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There are opportunities right now even when you look at all the actions and law suits and multi-billion dollar settlements that the states and federal regulators are making. Federal regulators are making sluggish progress in their efforts to prod banks to help mortgage borrowers.

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Zack Childress reviews -Is The Mortgage Mess Over


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well i always say that there are opportunities
Well I always say that there are opportunities where other people may see disaster. In the real estate space there are opportunities everywhere we look, whether it’s a good market or a bad market.
  • In this case I do want to express my opinion on whether the mortgage mess is over or not. I also want you to realize that where there is a mess, there is always a need for clean up to help people.
there are opportunities right now even when
There are opportunities right now even when you look at all the actions and law suits and multi-billion dollar settlements that the states and federal regulators are making. Federal regulators are making sluggish progress in their efforts to prod banks to help mortgage borrowers.
  • What that really means is that even though everything we have done over the last several years to get banks to help, are they helping? Yes, they are. However, are they helping at the rate that they should be?
when you take into regard what is known
When you take into regard what is known as the National Mortgage Settlement, no, they are not. They are not doing what they are supposed to be doing, or they are not doing what they agreed to do.
  • You will read a case in here about a gentleman by the name of Tate who lives in Plano, TX. He did all the right paperwork to get his mortgage modified which is most commonly known as a loan modification.
he got his mortgage payment dropped

He got his mortgage payment dropped $250.00 a month which was great for him until the bank started filing Foreclosure on him saying that he was behind on payments.

  • It just goes to show us that the banks are still acting fraudulently. It is not just banks in general, it is actually state by state specific on how they are still acting in these fraudulent ways.
progress has been slow in cleaning up mortgage mess
Progress has been slow in cleaning up mortgage mess
  • After multiple enforcement actions, lawsuits and multibillion-dollar settlements, state and federal regulators are making sluggish progress in their efforts to prod banks to help mortgage borrowers.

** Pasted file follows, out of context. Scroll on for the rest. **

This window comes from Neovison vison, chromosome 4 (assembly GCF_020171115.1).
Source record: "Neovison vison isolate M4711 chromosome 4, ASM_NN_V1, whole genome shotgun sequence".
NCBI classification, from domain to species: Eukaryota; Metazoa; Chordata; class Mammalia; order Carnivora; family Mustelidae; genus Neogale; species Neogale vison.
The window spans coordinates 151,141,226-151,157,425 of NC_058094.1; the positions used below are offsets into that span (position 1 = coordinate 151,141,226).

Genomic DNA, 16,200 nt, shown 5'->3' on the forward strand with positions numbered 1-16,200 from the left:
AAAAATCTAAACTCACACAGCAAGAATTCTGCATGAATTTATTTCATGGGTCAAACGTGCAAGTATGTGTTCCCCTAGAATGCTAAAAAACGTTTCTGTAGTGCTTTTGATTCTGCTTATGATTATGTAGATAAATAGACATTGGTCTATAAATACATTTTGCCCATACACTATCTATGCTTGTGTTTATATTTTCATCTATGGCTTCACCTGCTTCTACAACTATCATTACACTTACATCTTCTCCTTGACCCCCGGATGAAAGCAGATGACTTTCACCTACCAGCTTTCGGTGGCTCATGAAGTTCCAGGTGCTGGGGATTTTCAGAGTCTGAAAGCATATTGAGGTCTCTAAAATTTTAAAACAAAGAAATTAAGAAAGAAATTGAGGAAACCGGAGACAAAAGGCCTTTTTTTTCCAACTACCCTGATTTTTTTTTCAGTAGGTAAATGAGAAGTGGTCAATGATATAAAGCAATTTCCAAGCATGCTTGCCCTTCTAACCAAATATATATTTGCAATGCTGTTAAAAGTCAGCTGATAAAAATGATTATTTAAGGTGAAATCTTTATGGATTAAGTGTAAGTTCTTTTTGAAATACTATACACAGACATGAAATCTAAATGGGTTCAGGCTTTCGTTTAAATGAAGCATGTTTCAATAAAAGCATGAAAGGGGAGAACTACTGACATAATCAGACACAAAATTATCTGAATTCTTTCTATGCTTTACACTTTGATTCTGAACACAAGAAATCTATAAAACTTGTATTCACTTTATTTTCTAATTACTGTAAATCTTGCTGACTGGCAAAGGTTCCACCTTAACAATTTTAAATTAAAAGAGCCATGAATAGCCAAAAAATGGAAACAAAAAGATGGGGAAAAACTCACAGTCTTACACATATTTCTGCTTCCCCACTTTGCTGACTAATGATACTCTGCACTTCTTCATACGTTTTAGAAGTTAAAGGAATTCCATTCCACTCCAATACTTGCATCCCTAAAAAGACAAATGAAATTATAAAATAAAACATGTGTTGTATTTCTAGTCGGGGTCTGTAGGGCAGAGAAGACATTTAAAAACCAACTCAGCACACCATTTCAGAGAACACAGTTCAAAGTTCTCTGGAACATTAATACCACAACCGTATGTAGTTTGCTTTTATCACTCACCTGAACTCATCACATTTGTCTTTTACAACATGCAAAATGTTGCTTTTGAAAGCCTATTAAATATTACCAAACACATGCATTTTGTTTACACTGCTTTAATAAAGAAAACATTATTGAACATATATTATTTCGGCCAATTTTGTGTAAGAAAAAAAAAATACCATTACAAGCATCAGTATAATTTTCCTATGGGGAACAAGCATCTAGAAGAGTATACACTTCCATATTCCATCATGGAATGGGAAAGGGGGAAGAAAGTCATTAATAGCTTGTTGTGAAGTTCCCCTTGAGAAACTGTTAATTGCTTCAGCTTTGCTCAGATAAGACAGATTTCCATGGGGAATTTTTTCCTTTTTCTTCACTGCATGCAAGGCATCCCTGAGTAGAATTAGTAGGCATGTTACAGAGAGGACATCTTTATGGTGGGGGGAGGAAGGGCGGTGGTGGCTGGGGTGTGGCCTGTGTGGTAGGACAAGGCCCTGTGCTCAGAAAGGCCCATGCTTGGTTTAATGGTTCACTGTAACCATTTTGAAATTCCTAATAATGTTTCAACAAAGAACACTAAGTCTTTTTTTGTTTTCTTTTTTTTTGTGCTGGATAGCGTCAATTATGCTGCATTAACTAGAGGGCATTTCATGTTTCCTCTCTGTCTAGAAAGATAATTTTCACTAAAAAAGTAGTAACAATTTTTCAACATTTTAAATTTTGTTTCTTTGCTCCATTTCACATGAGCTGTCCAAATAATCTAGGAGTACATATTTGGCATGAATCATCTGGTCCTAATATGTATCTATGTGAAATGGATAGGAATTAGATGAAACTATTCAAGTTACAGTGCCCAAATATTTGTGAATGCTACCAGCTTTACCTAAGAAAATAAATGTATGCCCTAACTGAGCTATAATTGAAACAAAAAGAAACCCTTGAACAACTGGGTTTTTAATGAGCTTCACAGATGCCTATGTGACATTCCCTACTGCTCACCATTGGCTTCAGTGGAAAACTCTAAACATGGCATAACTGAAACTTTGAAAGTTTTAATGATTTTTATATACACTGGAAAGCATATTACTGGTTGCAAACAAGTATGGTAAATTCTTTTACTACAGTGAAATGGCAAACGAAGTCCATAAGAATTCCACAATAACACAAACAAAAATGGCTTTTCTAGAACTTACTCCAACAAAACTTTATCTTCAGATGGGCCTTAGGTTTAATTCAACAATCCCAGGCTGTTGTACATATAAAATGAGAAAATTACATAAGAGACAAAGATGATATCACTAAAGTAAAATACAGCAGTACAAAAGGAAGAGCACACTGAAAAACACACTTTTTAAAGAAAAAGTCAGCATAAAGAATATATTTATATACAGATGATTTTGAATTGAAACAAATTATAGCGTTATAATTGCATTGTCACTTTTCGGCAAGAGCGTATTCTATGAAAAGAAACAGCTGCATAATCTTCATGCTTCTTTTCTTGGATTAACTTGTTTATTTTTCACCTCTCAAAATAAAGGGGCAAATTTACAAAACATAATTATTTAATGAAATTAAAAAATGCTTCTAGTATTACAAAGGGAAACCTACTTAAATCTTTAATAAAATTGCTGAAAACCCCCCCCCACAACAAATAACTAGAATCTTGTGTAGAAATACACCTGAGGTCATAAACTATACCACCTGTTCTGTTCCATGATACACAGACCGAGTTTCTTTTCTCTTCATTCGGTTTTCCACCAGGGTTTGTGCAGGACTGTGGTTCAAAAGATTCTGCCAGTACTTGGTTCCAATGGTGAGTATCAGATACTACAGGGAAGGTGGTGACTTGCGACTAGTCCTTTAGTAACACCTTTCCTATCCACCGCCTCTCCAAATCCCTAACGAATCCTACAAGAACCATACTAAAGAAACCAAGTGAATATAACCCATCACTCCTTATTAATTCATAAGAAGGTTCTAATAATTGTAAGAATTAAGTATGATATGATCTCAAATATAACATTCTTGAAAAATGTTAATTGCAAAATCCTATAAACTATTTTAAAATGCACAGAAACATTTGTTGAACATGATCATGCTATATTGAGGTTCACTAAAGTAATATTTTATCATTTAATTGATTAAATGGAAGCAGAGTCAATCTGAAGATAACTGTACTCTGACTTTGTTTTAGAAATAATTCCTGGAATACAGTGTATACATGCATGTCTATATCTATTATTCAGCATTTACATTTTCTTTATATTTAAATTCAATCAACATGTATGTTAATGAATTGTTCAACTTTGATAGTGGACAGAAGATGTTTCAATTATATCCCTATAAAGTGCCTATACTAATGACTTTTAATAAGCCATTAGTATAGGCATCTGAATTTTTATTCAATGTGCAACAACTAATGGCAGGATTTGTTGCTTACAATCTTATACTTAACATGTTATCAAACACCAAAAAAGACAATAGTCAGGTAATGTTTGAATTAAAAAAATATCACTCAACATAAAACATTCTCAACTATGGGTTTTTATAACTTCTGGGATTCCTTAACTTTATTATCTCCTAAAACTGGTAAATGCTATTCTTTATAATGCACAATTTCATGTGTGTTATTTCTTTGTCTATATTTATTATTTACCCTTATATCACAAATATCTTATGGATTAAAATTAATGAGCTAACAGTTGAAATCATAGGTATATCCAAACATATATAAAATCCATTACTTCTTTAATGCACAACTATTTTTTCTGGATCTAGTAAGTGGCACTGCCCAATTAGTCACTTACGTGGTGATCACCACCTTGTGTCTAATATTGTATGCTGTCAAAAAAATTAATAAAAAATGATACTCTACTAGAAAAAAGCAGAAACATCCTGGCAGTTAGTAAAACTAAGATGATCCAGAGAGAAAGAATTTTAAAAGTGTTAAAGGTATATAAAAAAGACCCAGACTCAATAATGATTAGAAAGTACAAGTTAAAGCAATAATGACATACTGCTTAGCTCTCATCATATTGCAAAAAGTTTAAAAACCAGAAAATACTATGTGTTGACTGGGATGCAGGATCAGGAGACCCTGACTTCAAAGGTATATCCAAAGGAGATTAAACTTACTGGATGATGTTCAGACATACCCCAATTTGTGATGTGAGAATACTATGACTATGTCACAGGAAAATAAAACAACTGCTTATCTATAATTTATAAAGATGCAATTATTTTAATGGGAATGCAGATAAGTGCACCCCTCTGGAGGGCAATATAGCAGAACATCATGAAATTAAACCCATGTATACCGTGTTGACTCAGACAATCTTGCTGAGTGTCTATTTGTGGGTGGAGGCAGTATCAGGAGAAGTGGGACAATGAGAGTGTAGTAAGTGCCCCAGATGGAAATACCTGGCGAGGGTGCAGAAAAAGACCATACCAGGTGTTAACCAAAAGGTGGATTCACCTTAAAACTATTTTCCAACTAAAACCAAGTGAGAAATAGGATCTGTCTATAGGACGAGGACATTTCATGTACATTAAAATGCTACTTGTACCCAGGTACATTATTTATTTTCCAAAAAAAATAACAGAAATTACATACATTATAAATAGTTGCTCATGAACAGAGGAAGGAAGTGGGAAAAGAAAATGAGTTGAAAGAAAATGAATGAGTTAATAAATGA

• But they apparently still have a lot of work to do. Just ask Craig Tate.
  • Like tens of thousands of homeowners trying to lower their monthly payments, Tate, 43, and his wife were thrilled when they got a letter from Bank of America in January confirming that their loan modification had been approved. The new mortgage payment on the Tate’s Plano, Texas, home would save them about $250 a month.
so the couple was confused when they started

So the couple was confused when they started getting collection letters saying they were behind on his   payments. When Tate offered to resubmit the paper work, he said, the bank refused and demanded a check for $3,100 to bring his loan current and stop the foreclosure proceeding.

  • “My wife and I did everything they asked. We filled out all the paperwork they asked for,” said Tate, the father of two and a systems administrator. “But the cancellation letter that they sent to us when they kicked us out the modification process said that we elected to leave or we declined their services, which in turn made our modification process unappealable.”
a bank of america representative said that

A Bank of America representative said that   the Tates didn’t sign on the right dotted lines, and that because of those delays “the normal time frame allocated for a permanent modification had elapsed and the modification was declined.”

  • After writing his senator, filing a complaint with the Consumer Financial Protection Board and contacting the media, Tate said he got a call this week from Bank of America offering to restart the modification process.
this process could have been done inside of three

“This process could have been done inside of three, maybe six months—it should never have taken a year,” he said. Five years after state and federal officials set out to head off millions of home foreclosures, the Tates aren’t alone in trying to navigate the often inscrutable process of getting a lender to modify their loan.

  • That’s not what 49 attorneys general and several federal agencies were expecting when they signed the $26 billion National Mortgage Settlement over a year ago with Bank of America and four other big mortgage lenders: Wells Fargo, Citibank, JPMorgan Chase and Ally Bank.
the settlement was intended to cure a laundry

The settlement was intended to cure a laundry list of lenders’ rogue practices and procedures. They included foreclosing on borrowers who weren’t in default, denying modifications for borrowers who qualified, relying on flawed account information and improperly executed documents, misapplying mortgage payments, overcharging fees, shuffling borrowers from one representative to another, foreclosing on a loan when a modification application was underway, and subjecting homeowners to endless delays and repeated requests to resubmit lost paperwork.

  • (Read More : As Prices Rise, Bank Repossess More Homes)
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